January 29: The original version of this article gave a misleading impression about the Government’s progress on its target of building 1600 state and social houses each year.

While the number of state houses built as provided in story was accurate (273 out of 1000), it did not include the equivalent number of houses built by community housing providers.

Figures provided by the Housing Minister’s office show that 588 community housing places have been delivered so far, meaning 867 of the 1600 state and social houses have been built as of halfway through the financial year.

We are placing this clarification above the original article to make clear the most accurate figures. We have also amended the headline and excerpt for the story.

The Government built 273 state houses between July and December, but says it is still on track to complete the 1600 public housing places, most of which will be state houses. 

State houses are different from KiwiBuild in that the homes are not sold to prospective home-buyers. Ownership is retained by HNZ or the community housing provider and they are let out to qualifying tenants, who usually pay no more than 25 percent of their income.

Labour promised to build 1000 state houses a year when in opposition, a number which rose to 1600 public housing places – or 6400 over four years – in the 2018 Budget. Housing Minister Phil Twyford secured more than $4 billion for the plan, including $2.9 billion the agency borrowed on its own balance sheet. 

But information released to Newsroom under the Official Information Act show Housing New Zealand (HNZ) built 273 state houses in the period between July 1, 2018 and December 16, 2018. The Government says the 6400 figure is a four-year target and the 1600 a year number was a breakdown of the larger target, which it hopes to exceed.

Patrick Dougherty, HNZ’s general manager of Asset Development Group, told Newsroom the organisation will provide at least 1000 homes each year for the next four years, with the remaining 600 places coming from community housing providers. 

This means at least 727 will need to be built by the end of June for the Government to stay on target.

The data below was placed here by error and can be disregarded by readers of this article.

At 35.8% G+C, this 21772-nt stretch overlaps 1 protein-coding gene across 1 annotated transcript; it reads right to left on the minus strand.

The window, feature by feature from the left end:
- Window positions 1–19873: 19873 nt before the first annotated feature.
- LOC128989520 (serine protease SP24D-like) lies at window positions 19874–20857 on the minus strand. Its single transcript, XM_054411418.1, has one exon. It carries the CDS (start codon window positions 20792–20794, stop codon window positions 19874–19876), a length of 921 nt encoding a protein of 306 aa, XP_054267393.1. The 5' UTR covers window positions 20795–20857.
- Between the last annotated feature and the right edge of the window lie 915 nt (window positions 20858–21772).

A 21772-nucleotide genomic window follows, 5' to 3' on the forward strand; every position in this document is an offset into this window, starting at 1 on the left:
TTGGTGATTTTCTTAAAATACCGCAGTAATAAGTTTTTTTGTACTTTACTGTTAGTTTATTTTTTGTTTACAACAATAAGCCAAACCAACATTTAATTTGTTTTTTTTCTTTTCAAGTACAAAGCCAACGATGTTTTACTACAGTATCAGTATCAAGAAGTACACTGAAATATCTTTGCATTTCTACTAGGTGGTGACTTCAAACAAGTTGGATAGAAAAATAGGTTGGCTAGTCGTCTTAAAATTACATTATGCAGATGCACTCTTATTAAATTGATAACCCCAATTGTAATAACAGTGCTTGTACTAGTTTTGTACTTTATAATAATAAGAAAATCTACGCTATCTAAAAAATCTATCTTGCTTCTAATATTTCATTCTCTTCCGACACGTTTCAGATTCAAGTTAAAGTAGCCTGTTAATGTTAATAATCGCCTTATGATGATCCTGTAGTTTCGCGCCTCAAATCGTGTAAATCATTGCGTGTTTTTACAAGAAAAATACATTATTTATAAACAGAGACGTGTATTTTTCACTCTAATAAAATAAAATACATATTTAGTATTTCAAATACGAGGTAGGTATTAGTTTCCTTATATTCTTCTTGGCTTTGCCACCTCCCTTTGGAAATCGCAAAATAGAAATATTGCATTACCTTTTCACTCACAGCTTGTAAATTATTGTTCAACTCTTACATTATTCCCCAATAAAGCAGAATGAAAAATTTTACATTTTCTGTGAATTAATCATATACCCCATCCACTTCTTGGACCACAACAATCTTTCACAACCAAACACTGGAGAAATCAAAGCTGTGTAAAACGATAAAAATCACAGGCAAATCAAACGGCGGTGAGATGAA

Dougherty says the organisation has been ramping up house construction. 

“We’ve stepped up our asset development programme and we’re seeing the results with the delivery of more public houses,” he said.

HNZ built 1036 new homes in the 2017/18 financial year, up from 466 the year before. As of December 2018 it had 2099 homes under construction, 1704 in procurement, and 2000 in the early stages of planning. 

The news comes as Twyford faces criticism for missing his first KiwiBuild target of 1000 homes by the end of June. He now believes only 300 of those homes will be built. 

While the target for state homes is less concrete and has less political capital riding on it than the well-known KiwiBuild target, the apparent shortfall suggests an at-capacity construction industry is struggling to deliver the Government’s ambitious building plans. 

Twyford would not comment on the number of HNZ houses built so far. His office said the matter was an operational concern for Housing New Zealand. 

Prime Minister has confidence in Twyford

Prime Minister Jacinda Ardern was forced to reiterate her confidence in Twyford after opposition housing spokesperson Judith Collins called for him to resign over the Government’s KiwiBuild numbers.

Ardern, currently overseas attending the World Economic Forum in Switzerland, told media it was disappointing the Government was going to fall short of its first target.

“We set ourselves some goals, but ultimately, the true goal has been to address the housing issues we have in New Zealand, and that includes state housing, that includes community housing, that includes addressing homelessness, and it includes affordable housing,” Ardern said. 

“We set some goals around KiwiBuild and even if we’re falling shy of those, we are still building affordable houses, just not as fast as we want, and as many as what we want, as quickly as we want,” she said. 

She said housing was a complex issue and the challenges faced by KiwiBuild demonstrated how difficult the problem could be. She said the KiwiBuild programme was part of a 10-year programme that’s “also about homelessness, state housing, and community housing”.

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